Yes, gravy is a pain and I always feel triumphant if I can have it made before the bulk of the guests arrive. But isn’t that the test of the cook’s mettle?
Cooking the gravy the day before with counterfeit drippings seems wrong to me. Is EVERYTHING always about how to do stuff the easiest way possible? I’m really not down with this idea.
Undoubtedly it’s easier, but is it better? Now you may say that the Contessa’s CHICKEN gravy is better than 99% of the normal person’s rushed TURKEY gravy, but I still think we all need something to shoot for. Making turkey gravy just may be the bellwether of an accomplished cook.
I’m probably only saying this because my gravy is AWESOME. If the test were something else (I cannot make jello or hamburgers and my angel food cakes are far from celestial) then I’d be out of luck. (I’ll be revealing my turkey and gravy recipe later in the week…You could peek at last year’s Thanksgiving posts to get a preview.)
I have a friend whose husband (the best part is that her husband is in this sentence at all) wants to do his gravy in advance, but he wants it to be authentic. He roasts turkey legs and makes the gravy from THAT a week or two ahead of time and then freezes it. That’s an idea I could live with.
Ina goes over her gravy technique. She does have a sensational recipe (I LOVE the additional of a tablespoon of brandy), but I would make it on the day.
For the stuffing, Ina melts butter in a large frying pan. She adds 2 chopped granny smith apples (peels still on), 2 stalks of celery and 2 onions, both chopped. She cooks them until tender.
Ina tells us that she stopped cooking her stuffing inside the turkey, because the stuffing would take forever to cook and her turkey would be dry. Now she has a moist turkey and a big pan of stuffing that she doesn’t have to worry about. (I will probably be the last person on earth to cook my stuffing inside the turkey…I’m nothing if not stubborn.)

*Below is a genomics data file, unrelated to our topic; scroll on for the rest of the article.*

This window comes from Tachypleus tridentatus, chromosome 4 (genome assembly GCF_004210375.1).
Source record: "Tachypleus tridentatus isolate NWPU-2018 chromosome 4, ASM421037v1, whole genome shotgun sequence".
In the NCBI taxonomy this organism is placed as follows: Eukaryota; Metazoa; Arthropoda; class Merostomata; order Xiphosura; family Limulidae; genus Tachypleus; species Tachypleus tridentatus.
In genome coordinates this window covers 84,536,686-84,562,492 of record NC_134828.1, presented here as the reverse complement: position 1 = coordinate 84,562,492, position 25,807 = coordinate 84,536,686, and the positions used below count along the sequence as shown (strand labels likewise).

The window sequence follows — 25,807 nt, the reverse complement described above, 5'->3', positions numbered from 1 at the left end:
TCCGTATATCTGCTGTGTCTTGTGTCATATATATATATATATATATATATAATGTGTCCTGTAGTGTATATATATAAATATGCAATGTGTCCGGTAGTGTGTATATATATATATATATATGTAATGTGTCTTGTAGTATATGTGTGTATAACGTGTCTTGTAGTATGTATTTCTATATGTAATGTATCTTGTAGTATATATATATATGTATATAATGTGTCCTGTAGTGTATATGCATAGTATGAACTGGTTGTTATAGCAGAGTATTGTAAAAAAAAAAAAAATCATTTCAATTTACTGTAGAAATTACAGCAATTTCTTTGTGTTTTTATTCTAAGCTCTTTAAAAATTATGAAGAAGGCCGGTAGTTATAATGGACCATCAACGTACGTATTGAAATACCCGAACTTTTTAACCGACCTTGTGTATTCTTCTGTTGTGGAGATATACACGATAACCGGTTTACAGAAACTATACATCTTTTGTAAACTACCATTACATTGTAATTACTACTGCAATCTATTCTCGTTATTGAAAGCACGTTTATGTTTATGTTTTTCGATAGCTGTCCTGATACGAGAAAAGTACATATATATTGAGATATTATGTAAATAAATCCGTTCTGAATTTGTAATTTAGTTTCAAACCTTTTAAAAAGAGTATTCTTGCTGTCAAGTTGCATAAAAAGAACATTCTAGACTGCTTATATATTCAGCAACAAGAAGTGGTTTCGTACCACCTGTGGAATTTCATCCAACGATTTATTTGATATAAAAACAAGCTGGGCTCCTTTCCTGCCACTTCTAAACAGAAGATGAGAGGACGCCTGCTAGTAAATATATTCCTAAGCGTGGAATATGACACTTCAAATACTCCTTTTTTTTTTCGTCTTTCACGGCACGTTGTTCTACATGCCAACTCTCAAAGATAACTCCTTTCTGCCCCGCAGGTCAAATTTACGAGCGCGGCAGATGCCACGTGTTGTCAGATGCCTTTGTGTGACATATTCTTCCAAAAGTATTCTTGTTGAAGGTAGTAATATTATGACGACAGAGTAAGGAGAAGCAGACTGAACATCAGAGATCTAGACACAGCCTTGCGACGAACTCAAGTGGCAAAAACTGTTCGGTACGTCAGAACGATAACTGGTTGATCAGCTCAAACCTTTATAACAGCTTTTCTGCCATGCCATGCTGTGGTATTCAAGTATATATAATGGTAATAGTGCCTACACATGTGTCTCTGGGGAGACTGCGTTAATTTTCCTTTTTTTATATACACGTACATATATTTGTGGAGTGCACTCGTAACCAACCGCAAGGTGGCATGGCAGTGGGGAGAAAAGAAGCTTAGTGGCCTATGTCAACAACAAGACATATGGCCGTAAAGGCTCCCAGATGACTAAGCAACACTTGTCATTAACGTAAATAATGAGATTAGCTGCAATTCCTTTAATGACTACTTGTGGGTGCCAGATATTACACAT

She chops 2 tablespoons fresh parsley and adds that with 1 tablespoon salt and 1 teaspoon of pepper. She tosses everything together and continues cooking for another 10 minutes.
Ina toasts 1 inch cubes of a French bread boule in the oven for 7 minutes at 300°F. This will crisp and dry out the bread, so it will absorb all the good flavors of the stuffing. Ina adds the cooked mixture into the bread.
She’s thrown me off several times when she’s referred to the bread as “bread crumbs” and they are clearly these big cubes of bread.
To add to the stuffing, she cooks half sweet and half spicy Italian sausage (3/4 pound total) in the same frying pan that her vegetables were cooking in. She cooks them until done, about 10 minutes. She says “bread crumbs” again. Ina!
She adds one cup of dried cranberries and one cup of “good” chicken stock to the stuffing and lastly the sausage. She tosses it all together. It does look really, really, REALLY good - like a savory bread pudding without the egg part. She puts it in the fridge to await tomorrow’s cooking.
Her plan for dessert “involves the guests”. Hmmm…what could that be? Toasted marshmallows over the firepit? Taking turns churning ice cream? S’mores in the microwave?
Maybe she’s asking them to BRING IT? Nah, I sure hope not. I don’t want some grotty pie that someone bought from the Acme, when I could have a Barefoot Contessa dessert.
OMG, that’s it!!! She’s asked everyone to bring one pie. She thinks it’s more fun that way. Maybe for you! But certainly not for the guests expecting great things…
She hears more questions. People worry too much. She talks about how to get the whole meal out at one time. She pours white wine in the bottom of the turkey pan and cooks it 325°F for 2 hours until an instant read thermometer registers 165°F deg. She covers it with foil and allows it to rest for 15 minutes.
The stuffing goes into the oven at 350°F for 30 minutes. Meanwhile, Ina says, heat up the celery root purée over low heat and reheat the gravy with a tablespoon of cream.
The last 15 minutes you blanch the green beans, carve the turkey and serve.
We see the guests arrive. Adorable Jeffrey and Ina greet them. The couple does look amazingly relaxed. Perhaps her plan IS the way to go. I just know it will never happen in my house, where I would never cook the most important meal of the year IN ADVANCE.
Anyway, is it really Thanksgiving if the cook isn’t flushed with worry and, at least, a bit distraught? I find a few cocktails, opportunely timed, always help.